In each of the cases previously discussed wherein a spring member is used to bias the plate to its normally nonaligned free state position, friction force, Ff must be overcome by the spring force of the compressed tube in all positions along the needle. Thus as shown in FIG. 26, the frictional force Ff designated by the arrow 80 that is generated by the plate spring force Fp (designated by the numeral 78) against the needle 25 must be less than the spring force Ft, designated by the numeral 74, of the resilient spring formed by the compressed tube section 26 and 28 in all positions along the needle. This enables the force 74 of the tube spring to force the plate 60 to the free state position where the orifices are nonaligned beyond the tip of the needle thus preventing the needle from accidental exposure. FIG. 27 illustrates the needle in the free state position where the plate 60 blocks the orifice 56 of the cap 22 thus providing a protection against accidentally contacting the needle 25.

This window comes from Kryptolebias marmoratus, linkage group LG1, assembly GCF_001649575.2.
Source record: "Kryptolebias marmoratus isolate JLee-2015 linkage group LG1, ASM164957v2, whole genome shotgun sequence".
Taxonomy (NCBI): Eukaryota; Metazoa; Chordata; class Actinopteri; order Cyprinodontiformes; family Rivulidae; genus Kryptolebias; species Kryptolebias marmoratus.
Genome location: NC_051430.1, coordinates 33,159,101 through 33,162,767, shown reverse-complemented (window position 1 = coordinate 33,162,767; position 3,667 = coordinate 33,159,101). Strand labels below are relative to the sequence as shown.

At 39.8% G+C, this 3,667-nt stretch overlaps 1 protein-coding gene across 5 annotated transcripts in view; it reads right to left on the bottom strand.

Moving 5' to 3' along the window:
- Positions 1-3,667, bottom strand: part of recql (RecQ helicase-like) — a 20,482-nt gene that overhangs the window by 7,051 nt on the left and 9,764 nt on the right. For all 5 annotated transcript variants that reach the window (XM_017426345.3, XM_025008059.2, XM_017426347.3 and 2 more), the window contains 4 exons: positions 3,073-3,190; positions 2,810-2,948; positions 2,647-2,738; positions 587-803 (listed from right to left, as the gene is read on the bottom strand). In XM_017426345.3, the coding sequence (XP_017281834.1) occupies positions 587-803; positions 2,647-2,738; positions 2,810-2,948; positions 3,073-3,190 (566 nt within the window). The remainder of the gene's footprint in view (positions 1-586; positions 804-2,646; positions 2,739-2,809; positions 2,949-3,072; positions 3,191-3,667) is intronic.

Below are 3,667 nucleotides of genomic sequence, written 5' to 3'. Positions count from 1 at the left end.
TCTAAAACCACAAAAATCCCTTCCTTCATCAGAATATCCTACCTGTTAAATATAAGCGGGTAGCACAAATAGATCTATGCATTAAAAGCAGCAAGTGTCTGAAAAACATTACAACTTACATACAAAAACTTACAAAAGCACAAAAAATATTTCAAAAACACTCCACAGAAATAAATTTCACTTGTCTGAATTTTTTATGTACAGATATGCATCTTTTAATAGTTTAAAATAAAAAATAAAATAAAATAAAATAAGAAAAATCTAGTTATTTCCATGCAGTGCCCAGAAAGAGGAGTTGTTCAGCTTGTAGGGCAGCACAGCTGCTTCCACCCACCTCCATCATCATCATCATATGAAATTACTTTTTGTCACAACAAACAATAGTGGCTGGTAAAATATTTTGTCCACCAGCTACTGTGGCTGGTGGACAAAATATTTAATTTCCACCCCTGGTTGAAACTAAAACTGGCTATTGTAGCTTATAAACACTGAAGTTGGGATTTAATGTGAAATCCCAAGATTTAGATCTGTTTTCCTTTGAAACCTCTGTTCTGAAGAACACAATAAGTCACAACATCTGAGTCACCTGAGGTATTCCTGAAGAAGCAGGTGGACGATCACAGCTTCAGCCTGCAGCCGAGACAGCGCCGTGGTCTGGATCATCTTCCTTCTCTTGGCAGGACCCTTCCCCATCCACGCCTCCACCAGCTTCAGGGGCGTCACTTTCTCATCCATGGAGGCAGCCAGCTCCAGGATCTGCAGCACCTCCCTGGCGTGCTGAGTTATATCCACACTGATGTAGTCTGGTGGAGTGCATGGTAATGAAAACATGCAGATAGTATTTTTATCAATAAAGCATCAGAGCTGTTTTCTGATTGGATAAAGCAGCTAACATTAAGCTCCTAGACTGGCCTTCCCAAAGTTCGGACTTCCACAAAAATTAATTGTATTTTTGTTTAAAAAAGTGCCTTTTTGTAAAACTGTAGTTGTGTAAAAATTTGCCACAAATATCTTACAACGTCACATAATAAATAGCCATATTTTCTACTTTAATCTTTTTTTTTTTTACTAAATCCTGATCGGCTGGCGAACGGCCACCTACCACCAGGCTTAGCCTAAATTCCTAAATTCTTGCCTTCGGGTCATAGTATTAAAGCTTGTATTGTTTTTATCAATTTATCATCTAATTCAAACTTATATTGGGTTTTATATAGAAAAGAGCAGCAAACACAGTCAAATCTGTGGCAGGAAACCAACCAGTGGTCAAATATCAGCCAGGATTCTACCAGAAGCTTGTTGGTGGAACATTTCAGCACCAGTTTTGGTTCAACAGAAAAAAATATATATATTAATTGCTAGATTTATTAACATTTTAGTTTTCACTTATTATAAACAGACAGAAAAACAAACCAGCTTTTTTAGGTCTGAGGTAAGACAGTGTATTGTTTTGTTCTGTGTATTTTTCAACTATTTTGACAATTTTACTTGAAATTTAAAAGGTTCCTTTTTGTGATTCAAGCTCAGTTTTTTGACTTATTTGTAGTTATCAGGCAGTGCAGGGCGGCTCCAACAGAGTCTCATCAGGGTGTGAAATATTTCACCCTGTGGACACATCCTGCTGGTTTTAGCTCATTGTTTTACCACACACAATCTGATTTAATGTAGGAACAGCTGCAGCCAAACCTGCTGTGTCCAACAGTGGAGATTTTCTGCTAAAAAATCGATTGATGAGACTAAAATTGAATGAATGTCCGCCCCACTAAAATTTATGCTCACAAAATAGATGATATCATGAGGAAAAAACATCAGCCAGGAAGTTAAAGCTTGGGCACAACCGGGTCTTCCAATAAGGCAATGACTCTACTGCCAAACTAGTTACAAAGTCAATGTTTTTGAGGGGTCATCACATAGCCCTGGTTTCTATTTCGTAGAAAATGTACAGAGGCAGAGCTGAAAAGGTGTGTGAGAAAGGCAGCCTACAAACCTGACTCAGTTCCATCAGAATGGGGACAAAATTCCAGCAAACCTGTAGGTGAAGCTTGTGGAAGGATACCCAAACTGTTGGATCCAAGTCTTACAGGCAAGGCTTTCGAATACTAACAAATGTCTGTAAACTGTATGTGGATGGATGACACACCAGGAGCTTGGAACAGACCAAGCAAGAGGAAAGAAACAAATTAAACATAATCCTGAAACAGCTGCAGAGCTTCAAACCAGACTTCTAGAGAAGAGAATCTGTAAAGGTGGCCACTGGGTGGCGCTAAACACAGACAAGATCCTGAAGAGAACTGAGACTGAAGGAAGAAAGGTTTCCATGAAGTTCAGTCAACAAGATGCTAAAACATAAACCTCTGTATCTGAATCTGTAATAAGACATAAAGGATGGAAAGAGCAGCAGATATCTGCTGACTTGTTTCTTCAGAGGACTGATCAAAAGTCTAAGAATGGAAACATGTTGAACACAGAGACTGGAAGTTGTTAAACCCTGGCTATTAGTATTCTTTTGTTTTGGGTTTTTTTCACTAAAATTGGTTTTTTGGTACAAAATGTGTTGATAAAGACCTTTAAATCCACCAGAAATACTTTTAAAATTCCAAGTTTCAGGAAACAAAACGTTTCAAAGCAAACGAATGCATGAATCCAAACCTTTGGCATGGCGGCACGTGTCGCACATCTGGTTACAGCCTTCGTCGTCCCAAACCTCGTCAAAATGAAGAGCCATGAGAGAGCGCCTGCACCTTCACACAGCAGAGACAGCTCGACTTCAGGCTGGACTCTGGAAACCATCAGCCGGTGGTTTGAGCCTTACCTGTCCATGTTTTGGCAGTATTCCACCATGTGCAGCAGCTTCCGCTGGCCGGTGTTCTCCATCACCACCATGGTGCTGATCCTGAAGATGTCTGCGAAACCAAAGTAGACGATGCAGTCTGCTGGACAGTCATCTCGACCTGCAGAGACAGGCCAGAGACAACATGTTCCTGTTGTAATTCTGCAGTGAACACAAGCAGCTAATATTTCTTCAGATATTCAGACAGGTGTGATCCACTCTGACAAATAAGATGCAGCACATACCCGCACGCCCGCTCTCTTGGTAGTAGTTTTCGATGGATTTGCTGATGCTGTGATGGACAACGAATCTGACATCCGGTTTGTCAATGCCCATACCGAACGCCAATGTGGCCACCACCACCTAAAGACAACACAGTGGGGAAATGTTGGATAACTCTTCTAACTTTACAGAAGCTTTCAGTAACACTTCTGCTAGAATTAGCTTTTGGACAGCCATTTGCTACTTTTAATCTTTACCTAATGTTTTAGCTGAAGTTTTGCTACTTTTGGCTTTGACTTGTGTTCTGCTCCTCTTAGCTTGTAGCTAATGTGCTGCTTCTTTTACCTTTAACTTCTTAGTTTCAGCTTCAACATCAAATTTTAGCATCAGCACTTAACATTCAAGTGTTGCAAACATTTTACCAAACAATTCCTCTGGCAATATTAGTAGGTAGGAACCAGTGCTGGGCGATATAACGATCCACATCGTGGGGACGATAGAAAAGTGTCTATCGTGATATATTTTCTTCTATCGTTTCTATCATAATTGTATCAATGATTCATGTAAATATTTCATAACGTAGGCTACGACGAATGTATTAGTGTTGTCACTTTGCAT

FIGS. 28, 29 and 30 illustrate another embodiment of a spring loaded plate. As illustrated in FIG. 28, the resilient oval shaped annular band 80 may concentric surround a cap 52 such as illustrated in FIG. 18 to form a spring member moveable between first and second positions. A first elongated flat member 82 is attached at one end 83 to a first position on the inside of the annular band 80 along the minor axis of the oval and extends into the slot 54 of the cap 52 as illustrated in FIG. 18. A semicircular orifice 86 is formed in the inner end of the first elongated flat member 82. A second elongated flat member 84 is attached at one end 85 to a second position on the inside of the annular band 80 diametrically opposed to the first position on the minor axis of the oval and extends into the slot 54 from the other side of the cap 52 such that the outer ends of the two elongated members 82 and 84 overlap as illustrated in FIGS. 28 and 29. A semicircular orifice 88 is formed in the inner end of the second elongated flat member 84 such that in the normal position of the oval shaped band 80, the two flat members 82 and 84 overlap to prevent the needle tip from entering the cap orifice 56. When the oval shaped band 80 is compressed along the major axis as illustrated by arrows and 90 and 92 in FIG. 30, the inner ends of the first and second flat members 82 and 84 move away from each other until the semicircles 86 and 88 in the two members 82 and 84 form a complete circle as illustrated in FIG. 30 through which the needle can pass through to the cap orifice 56.